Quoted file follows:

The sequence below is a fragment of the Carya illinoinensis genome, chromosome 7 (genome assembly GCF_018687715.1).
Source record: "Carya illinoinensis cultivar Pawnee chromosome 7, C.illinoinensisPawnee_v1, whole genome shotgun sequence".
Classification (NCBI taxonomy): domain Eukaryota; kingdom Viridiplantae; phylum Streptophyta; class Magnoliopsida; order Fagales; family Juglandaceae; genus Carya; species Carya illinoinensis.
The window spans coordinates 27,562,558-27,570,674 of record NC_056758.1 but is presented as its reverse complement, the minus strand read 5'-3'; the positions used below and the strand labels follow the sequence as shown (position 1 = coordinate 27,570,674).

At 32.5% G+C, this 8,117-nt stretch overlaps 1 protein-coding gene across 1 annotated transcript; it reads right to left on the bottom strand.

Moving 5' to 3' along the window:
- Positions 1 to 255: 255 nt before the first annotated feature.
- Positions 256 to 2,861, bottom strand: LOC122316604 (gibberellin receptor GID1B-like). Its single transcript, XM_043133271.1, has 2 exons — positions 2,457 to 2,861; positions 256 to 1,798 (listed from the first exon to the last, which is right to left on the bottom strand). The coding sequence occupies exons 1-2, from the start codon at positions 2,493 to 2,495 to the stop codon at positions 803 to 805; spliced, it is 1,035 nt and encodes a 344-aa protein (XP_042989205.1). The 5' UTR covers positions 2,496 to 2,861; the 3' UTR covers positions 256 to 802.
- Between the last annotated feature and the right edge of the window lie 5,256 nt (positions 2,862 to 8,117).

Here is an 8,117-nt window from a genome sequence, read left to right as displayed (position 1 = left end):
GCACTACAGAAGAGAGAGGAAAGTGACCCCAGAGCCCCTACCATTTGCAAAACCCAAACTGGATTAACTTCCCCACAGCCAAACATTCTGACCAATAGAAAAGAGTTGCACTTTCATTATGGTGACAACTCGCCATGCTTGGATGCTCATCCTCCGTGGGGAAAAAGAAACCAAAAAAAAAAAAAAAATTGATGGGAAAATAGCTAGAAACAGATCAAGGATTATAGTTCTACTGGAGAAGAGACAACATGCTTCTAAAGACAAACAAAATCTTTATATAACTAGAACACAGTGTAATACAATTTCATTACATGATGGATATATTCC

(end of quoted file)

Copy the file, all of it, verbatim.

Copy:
The sequence below is a fragment of the Carya illinoinensis genome, chromosome 7 (genome assembly GCF_018687715.1).
Source record: "Carya illinoinensis cultivar Pawnee chromosome 7, C.illinoinensisPawnee_v1, whole genome shotgun sequence".
Classification (NCBI taxonomy): domain Eukaryota; kingdom Viridiplantae; phylum Streptophyta; class Magnoliopsida; order Fagales; family Juglandaceae; genus Carya; species Carya illinoinensis.
The window spans coordinates 27,562,558-27,570,674 of record NC_056758.1 but is presented as its reverse complement, the minus strand read 5'-3'; the positions used below and the strand labels follow the sequence as shown (position 1 = coordinate 27,570,674).

At 32.5% G+C, this 8,117-nt stretch overlaps 1 protein-coding gene across 1 annotated transcript; it reads right to left on the bottom strand.

Moving 5' to 3' along the window:
- Positions 1 to 255: 255 nt before the first annotated feature.
- Positions 256 to 2,861, bottom strand: LOC122316604 (gibberellin receptor GID1B-like). Its single transcript, XM_043133271.1, has 2 exons — positions 2,457 to 2,861; positions 256 to 1,798 (listed from the first exon to the last, which is right to left on the bottom strand). The coding sequence occupies exons 1-2, from the start codon at positions 2,493 to 2,495 to the stop codon at positions 803 to 805; spliced, it is 1,035 nt and encodes a 344-aa protein (XP_042989205.1). The 5' UTR covers positions 2,496 to 2,861; the 3' UTR covers positions 256 to 802.
- Between the last annotated feature and the right edge of the window lie 5,256 nt (positions 2,862 to 8,117).

Here is an 8,117-nt window from a genome sequence, read left to right as displayed (position 1 = left end):
GCACTACAGAAGAGAGAGGAAAGTGACCCCAGAGCCCCTACCATTTGCAAAACCCAAACTGGATTAACTTCCCCACAGCCAAACATTCTGACCAATAGAAAAGAGTTGCACTTTCATTATGGTGACAACTCGCCATGCTTGGATGCTCATCCTCCGTGGGGAAAAAGAAACCAAAAAAAAAAAAAAAATTGATGGGAAAATAGCTAGAAACAGATCAAGGATTATAGTTCTACTGGAGAAGAGACAACATGCTTCTAAAGACAAACAAAATCTTTATATAACTAGAACACAGTGTAATACAATTTCATTACATGATGGATATATTCC